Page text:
"b. Clark County, Ky., 1810. After a slight common-school education, was apprenticed to a stone-cutter in Lexington, Ky., where he began to model busts in clay. In 1849 he went to Florence, where, for the ladies' clay association, he executed a statue of Henry clay, which is now in Richmond, Va. Afterward he modeled the colossal bronze statue of Clay now in New Orleans, and also the beautiful marble statue of Clay in the Louisville courthouse. Among his ideal works are 'Charity,' 'Woman Triumphant,' 'Penserosa,' etc. Hart had an intensely poetic nature, which showed itself not only in his art works, but sometimes in literary form. Lived in Florence thirty years. D. 1877. " His ideal productions have been greatly admired, and have placed his name high in the niche of fame. . . . he wrote some exquisitely beautiful poetry, and was a man of rare refinement and culture. . . . he died march 2, 1877, at Florence, Italy. - Kentucky Biographical Encyclopedia. " Woman Triumphant. (sometimes incorrectly referred to as 'The Triumph of Chastity.' Purchased, 1884, by the women of the city of Lexington and county of Fayette, Kentucky, as a memorial of Hart and a testimony of their appreciation to his aims and work. " The following interesting letter was written at Florence, by Mr. R.J. Menefee, some years ago, when Hart was sill living and at work upon his masterpiece. It was published then in a Louisville paper, and it explains so well the character of joel Hart and the aims of his work that it has been deemed advisable to reprint it here. " 'Like many others who have achieved greatness, Mr. Hart has ever been indifferent to the allurements of wealth and pleasure. . . . There is an interesting fact in connection with the mere material of Hart's model. After Hiram Powers had finished the 'Greek Slave,' he sold the clay in which she had been modeled to Mr. Hart. This clay had been brought years before from Baltimore, Md., and it is a striking coincidence that from maryland the clay should have been dug in which the Cincinnat- ian, Powers, accomplished the work that made him famous, and in after years that the same earth should, under the superior hand of a Kentuckian, be fashioned into a marvel of beauty so far beyond its first form - the 'Greek Slave' - as the latter surpassed all previous efforts of Mr. Powers. 'Woman Triumphant' surpasses, in the judgment of various critics, the works of both ancient and modern times. " Many have attempted to describe this wonderful work, and have failed. I, therefore, will not attempt it, as language seems unequal to the task. However, I would say something as to the spirit of the composition. It is a group of two figures only; a perfect woman, possessed of the passions belonging to a superior animal nature; . . . love, in the shape of a bewitching cupid, has assailed the fair one, . . . his quiver is exhausted; the last shaft has failed of the mark, and the splendid woman has caught the barbed arrow, and with her left hand has raised it high above her head, out of reach of the villainous little tempter, . . . virtue is assailed, reason is brought to bear, all attacks are harmless. It is 'woman's triumph.' . . . Mr. Hart has in one respect followed the antique, but in his general treatment has departed from established academic rules. . . . Mr. Hart has improved on all these. . . . believing, as he does, that his own countrywomen are unsurpassed for loveliness and power, he has endeavored, and successfully, to produce the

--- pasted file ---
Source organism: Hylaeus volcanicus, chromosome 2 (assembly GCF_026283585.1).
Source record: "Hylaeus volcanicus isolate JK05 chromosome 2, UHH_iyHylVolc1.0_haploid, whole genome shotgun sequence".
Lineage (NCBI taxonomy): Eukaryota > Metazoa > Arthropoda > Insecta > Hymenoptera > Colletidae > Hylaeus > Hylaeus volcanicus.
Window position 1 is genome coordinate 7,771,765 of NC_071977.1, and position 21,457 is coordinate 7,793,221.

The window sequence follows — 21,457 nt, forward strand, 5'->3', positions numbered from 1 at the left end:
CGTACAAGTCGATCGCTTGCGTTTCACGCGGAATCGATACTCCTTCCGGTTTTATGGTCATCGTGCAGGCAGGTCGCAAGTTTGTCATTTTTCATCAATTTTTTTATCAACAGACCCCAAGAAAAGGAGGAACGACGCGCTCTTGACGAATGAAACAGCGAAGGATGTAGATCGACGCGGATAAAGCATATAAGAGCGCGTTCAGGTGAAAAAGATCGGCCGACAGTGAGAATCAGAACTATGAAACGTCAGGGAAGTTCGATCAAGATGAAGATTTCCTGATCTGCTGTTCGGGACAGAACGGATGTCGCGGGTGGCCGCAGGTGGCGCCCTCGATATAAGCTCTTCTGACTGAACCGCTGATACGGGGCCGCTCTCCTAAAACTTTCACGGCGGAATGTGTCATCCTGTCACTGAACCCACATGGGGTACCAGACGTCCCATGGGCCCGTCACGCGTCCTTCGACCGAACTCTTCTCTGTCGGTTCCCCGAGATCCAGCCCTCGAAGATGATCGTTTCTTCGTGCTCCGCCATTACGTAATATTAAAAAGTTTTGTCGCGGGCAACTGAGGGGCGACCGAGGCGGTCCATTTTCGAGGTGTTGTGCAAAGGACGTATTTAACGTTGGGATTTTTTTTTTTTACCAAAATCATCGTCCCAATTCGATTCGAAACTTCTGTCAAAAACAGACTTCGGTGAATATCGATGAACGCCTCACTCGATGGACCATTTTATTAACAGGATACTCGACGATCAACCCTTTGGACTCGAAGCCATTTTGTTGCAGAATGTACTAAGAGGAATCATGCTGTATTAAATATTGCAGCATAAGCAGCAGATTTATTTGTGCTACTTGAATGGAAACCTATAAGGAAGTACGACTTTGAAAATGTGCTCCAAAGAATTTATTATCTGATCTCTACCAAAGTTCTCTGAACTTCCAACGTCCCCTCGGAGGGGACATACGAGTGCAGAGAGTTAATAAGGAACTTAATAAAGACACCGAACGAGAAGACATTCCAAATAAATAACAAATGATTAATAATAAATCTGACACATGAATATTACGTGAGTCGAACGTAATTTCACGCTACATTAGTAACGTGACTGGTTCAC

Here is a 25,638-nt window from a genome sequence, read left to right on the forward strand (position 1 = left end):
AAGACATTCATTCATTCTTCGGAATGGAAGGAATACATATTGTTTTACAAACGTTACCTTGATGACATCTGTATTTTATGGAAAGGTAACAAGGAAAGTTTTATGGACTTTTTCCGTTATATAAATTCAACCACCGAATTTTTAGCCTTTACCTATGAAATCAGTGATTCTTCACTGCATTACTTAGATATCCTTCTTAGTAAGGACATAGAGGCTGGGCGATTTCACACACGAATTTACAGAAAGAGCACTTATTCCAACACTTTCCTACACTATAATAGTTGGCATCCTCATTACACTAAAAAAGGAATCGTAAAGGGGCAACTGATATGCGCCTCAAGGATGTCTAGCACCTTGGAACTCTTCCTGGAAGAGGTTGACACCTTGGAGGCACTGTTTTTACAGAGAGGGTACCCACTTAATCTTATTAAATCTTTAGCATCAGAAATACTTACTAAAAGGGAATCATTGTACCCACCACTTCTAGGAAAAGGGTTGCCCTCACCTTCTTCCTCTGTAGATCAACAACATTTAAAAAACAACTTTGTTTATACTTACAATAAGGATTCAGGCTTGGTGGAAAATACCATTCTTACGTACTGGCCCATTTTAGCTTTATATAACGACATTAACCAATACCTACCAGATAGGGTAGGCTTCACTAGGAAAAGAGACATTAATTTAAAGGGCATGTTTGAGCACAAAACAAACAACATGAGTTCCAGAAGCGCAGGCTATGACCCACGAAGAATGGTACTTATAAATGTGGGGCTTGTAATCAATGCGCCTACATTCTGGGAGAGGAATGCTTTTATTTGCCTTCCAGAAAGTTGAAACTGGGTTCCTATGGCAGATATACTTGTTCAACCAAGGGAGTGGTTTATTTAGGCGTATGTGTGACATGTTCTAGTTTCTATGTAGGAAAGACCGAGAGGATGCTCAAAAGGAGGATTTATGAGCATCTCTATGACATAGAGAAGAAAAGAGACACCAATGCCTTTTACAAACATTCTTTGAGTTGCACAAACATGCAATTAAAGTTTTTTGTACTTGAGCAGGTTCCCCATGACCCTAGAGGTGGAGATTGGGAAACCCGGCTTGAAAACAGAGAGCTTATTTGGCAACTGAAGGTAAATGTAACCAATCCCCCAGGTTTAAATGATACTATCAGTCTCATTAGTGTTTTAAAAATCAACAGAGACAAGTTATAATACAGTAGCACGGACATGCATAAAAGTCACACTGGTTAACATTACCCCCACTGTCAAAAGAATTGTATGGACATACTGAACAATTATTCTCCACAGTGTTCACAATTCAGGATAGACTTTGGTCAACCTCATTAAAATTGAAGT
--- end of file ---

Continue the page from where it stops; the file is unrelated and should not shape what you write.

Illustrated Catalogue of Works of Art in the Art Building of the Southern Exposition at Louisville, Ky. August 16 - October 25, 1884. Prepared by Charles M. Kurtz, Director of the Art Department. Editor of National Academy Notes and the Art Union Magazine. Published for the Art Committee by John P. Morton and Company.